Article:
Managers in firms often have discretion in which applicants they hire or which workers are selected for a promotion. This degree of informality is especially prevalent in developing countries. What is unknown is whether this discretion is efficient or inefficient. On one hand, managers may have valuable private knowledge about worker quality that is not captured in publicly observable data. On the other hand, supervisors may have personal preferences and biases that are not aligned with the firm’s goals.
In Tanzania, researchers are partnering with a large manufacturing firm to study how introducing more data-driven processes to firm decision making affects productivity, labor supply, and worker morale.
Support from the Development Economics Challenge funds will enable the research team to conduct interviews and surveys with 120 supervisors at the firm. Currently, supervisors have almost complete discretion in how they allocate tasks among workers, with allocation to higher difficulty tasks serving as a de facto promotion due to higher production bonuses, on average. Theoretically, since a Supervisor’s bonus is also tied to productivity, they should be incentivized to promote their most productive employees to the higher difficulty tasks. However, it is unclear whether Supervisor discretion is efficient in this setting.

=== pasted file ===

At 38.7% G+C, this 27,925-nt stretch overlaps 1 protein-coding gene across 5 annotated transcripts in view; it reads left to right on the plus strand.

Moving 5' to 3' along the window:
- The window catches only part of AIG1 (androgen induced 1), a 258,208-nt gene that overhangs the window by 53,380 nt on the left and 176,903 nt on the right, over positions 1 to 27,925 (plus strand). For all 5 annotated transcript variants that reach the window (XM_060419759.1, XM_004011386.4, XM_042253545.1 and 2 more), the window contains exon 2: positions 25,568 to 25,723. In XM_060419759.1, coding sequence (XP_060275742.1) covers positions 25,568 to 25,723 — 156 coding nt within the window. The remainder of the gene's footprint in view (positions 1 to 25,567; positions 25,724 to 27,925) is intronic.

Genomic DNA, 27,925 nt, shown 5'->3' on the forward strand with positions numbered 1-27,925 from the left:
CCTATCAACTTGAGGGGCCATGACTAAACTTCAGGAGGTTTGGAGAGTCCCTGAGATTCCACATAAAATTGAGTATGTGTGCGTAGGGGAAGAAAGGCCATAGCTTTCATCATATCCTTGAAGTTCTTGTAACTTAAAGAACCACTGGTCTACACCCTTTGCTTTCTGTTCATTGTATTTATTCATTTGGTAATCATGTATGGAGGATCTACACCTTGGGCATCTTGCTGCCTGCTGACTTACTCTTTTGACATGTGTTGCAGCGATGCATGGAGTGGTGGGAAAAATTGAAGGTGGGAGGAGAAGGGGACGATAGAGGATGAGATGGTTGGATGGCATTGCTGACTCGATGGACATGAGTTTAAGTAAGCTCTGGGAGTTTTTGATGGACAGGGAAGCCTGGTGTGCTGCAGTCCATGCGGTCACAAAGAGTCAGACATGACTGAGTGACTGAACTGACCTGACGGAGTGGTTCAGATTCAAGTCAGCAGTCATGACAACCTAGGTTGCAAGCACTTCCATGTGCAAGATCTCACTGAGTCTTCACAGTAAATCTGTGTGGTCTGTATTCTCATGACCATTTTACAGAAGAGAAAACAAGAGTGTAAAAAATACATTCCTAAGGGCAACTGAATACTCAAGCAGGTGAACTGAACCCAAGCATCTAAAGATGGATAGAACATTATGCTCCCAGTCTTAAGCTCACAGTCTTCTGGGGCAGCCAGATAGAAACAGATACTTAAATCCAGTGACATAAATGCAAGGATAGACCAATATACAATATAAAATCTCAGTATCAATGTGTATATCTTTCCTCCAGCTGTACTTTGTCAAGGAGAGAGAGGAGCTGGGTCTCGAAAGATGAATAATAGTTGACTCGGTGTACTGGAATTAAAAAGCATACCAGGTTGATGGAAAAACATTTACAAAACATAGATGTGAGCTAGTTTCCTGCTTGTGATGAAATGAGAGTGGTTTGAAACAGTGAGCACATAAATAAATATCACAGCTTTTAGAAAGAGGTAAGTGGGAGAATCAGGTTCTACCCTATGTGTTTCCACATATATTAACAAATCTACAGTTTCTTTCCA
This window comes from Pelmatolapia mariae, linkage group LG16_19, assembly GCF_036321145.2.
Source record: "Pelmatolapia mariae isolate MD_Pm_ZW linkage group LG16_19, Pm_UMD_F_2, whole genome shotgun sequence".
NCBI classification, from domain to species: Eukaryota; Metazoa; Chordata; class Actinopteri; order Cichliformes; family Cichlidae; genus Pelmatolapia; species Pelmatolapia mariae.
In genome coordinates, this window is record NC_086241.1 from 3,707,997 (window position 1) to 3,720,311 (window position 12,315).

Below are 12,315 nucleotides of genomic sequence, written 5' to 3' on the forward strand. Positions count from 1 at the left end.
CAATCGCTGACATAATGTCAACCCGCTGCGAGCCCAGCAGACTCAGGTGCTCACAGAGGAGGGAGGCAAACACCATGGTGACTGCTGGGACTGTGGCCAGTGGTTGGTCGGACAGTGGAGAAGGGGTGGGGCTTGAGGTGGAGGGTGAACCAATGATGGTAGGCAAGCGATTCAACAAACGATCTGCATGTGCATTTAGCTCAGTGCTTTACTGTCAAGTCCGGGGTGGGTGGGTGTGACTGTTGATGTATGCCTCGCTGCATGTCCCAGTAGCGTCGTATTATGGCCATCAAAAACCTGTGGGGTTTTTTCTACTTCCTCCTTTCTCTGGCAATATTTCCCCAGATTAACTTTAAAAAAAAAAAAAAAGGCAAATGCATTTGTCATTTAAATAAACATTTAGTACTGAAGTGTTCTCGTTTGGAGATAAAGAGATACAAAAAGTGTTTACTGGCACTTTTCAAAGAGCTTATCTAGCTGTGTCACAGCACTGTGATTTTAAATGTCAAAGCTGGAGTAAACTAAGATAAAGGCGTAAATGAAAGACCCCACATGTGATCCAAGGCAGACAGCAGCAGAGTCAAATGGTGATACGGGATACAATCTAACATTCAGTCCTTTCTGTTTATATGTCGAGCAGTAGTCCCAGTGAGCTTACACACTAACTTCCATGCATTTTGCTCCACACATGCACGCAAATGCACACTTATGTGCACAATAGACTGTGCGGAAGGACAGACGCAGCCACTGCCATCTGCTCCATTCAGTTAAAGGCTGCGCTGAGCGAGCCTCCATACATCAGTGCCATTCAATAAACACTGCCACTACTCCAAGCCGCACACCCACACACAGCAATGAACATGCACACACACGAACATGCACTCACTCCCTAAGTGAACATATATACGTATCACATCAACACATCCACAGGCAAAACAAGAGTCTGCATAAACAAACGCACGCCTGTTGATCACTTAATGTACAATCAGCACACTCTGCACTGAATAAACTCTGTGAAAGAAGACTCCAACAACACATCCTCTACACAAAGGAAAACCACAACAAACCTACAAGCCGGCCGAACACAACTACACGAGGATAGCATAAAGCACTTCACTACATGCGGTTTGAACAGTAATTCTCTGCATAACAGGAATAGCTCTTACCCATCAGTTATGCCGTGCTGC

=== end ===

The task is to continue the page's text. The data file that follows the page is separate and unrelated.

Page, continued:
The interviews will collect information from supervisors about their beliefs and how they relate to worker performance and their selection of workers for task upgrades. Combined with rich administrative data from the factory on worker attendance and productivity, the interview and administrative data will inform the design of a randomized evaluation comparing supervisor discretion to more data-driven approaches to decision making.
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